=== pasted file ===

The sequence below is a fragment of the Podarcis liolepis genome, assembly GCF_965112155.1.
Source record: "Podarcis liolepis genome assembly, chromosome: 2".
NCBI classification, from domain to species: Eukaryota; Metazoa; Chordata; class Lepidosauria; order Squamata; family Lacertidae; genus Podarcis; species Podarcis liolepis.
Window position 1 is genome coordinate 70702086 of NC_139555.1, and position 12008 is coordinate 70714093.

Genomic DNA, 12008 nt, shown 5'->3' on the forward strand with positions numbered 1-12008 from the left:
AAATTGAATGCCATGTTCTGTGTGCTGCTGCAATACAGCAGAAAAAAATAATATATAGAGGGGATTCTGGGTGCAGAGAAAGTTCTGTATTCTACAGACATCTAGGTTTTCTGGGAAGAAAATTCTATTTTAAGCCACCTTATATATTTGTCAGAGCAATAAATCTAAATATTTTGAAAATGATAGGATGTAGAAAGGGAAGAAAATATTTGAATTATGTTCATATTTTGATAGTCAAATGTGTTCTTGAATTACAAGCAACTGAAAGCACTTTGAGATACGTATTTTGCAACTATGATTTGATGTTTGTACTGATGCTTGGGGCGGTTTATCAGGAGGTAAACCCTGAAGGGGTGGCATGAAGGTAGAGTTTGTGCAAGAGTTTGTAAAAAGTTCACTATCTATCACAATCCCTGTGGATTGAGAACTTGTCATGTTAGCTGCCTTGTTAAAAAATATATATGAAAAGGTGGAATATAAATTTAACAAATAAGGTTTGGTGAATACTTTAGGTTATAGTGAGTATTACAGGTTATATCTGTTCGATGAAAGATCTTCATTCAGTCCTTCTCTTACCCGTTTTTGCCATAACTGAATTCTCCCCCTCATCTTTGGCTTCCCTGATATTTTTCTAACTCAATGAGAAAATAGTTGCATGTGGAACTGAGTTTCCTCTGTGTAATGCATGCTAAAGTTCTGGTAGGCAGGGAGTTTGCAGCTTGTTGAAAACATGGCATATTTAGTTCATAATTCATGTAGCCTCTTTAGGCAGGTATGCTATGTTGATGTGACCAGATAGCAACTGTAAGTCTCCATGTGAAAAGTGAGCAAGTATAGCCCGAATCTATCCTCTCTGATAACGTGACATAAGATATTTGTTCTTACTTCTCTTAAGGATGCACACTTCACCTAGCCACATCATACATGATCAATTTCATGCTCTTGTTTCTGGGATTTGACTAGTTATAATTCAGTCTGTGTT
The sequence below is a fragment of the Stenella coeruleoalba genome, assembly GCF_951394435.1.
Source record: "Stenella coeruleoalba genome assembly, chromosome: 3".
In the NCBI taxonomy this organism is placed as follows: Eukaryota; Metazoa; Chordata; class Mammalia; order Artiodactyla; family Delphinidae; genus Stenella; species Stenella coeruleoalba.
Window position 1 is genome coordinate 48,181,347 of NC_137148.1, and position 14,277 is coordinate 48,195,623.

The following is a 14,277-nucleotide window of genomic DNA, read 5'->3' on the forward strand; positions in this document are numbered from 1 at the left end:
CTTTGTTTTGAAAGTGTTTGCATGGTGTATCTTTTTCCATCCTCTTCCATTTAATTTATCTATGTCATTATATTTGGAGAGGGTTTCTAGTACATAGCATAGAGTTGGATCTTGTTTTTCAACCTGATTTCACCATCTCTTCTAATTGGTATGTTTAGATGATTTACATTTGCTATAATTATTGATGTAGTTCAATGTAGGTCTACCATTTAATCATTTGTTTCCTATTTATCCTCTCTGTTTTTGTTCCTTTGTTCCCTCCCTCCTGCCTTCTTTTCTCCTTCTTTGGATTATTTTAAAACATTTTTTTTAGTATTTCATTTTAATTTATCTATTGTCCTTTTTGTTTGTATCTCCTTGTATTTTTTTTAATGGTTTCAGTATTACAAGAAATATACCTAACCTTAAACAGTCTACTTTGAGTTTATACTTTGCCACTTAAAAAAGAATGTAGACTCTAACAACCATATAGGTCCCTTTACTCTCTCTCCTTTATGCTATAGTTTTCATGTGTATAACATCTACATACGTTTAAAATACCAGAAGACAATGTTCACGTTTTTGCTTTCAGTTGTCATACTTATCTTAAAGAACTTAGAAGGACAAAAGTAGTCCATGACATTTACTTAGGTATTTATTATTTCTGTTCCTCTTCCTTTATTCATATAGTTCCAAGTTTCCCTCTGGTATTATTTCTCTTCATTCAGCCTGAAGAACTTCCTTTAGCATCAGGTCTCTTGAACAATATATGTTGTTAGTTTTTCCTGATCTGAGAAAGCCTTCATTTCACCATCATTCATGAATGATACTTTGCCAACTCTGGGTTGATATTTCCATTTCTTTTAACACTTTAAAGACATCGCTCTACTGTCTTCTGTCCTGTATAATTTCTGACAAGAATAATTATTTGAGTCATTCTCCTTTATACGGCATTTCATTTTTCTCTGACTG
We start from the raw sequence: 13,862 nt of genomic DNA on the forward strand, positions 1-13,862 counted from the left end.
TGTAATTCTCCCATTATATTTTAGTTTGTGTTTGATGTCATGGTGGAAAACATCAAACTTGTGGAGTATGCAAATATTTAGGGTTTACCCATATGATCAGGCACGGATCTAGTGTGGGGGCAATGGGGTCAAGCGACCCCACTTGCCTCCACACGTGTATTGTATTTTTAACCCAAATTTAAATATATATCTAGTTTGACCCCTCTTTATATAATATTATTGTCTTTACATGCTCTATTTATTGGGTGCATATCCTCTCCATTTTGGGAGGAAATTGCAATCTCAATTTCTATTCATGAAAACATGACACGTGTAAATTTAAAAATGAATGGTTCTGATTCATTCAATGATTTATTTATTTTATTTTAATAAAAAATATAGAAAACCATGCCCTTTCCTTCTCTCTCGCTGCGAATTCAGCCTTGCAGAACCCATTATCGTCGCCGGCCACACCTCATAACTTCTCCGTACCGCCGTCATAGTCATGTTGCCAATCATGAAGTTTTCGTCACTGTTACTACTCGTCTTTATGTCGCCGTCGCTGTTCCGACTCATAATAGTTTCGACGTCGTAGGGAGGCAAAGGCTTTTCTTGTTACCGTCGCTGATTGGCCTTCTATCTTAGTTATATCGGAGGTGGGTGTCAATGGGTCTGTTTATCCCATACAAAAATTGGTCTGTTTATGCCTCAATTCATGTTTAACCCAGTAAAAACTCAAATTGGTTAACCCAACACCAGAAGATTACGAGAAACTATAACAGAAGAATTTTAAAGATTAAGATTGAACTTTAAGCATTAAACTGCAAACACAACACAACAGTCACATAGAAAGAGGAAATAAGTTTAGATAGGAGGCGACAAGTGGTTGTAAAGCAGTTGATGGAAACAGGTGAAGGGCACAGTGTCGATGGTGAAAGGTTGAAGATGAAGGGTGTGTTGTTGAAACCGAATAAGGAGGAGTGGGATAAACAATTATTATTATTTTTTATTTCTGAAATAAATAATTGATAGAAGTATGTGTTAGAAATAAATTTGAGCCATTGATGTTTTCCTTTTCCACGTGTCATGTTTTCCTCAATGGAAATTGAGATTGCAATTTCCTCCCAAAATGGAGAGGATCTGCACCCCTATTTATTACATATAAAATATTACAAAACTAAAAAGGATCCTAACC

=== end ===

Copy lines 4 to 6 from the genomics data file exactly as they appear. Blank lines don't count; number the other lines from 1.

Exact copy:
Window position 1 is genome coordinate 70702086 of NC_139555.1, and position 12008 is coordinate 70714093.

Genomic DNA, 12008 nt, shown 5'->3' on the forward strand with positions numbered 1-12008 from the left:
AAATTGAATGCCATGTTCTGTGTGCTGCTGCAATACAGCAGAAAAAAATAATATATAGAGGGGATTCTGGGTGCAGAGAAAGTTCTGTATTCTACAGACATCTAGGTTTTCTGGGAAGAAAATTCTATTTTAAGCCACCTTATATATTTGTCAGAGCAATAAATCTAAATATTTTGAAAATGATAGGATGTAGAAAGGGAAGAAAATATTTGAATTATGTTCATATTTTGATAGTCAAATGTGTTCTTGAATTACAAGCAACTGAAAGCACTTTGAGATACGTATTTTGCAACTATGATTTGATGTTTGTACTGATGCTTGGGGCGGTTTATCAGGAGGTAAACCCTGAAGGGGTGGCATGAAGGTAGAGTTTGTGCAAGAGTTTGTAAAAAGTTCACTATCTATCACAATCCCTGTGGATTGAGAACTTGTCATGTTAGCTGCCTTGTTAAAAAATATATATGAAAAGGTGGAATATAAATTTAACAAATAAGGTTTGGTGAATACTTTAGGTTATAGTGAGTATTACAGGTTATATCTGTTCGATGAAAGATCTTCATTCAGTCCTTCTCTTACCCGTTTTTGCCATAACTGAATTCTCCCCCTCATCTTTGGCTTCCCTGATATTTTTCTAACTCAATGAGAAAATAGTTGCATGTGGAACTGAGTTTCCTCTGTGTAATGCATGCTAAAGTTCTGGTAGGCAGGGAGTTTGCAGCTTGTTGAAAACATGGCATATTTAGTTCATAATTCATGTAGCCTCTTTAGGCAGGTATGCTATGTTGATGTGACCAGATAGCAACTGTAAGTCTCCATGTGAAAAGTGAGCAAGTATAGCCCGAATCTATCCTCTCTGATAACGTGACATAAGATATTTGTTCTTACTTCTCTTAAGGATGCACACTTCACCTAGCCACATCATACATGATCAATTTCATGCTCTTGTTTCTGGGATTTGACTAGTTATAATTCAGTCTGTGTT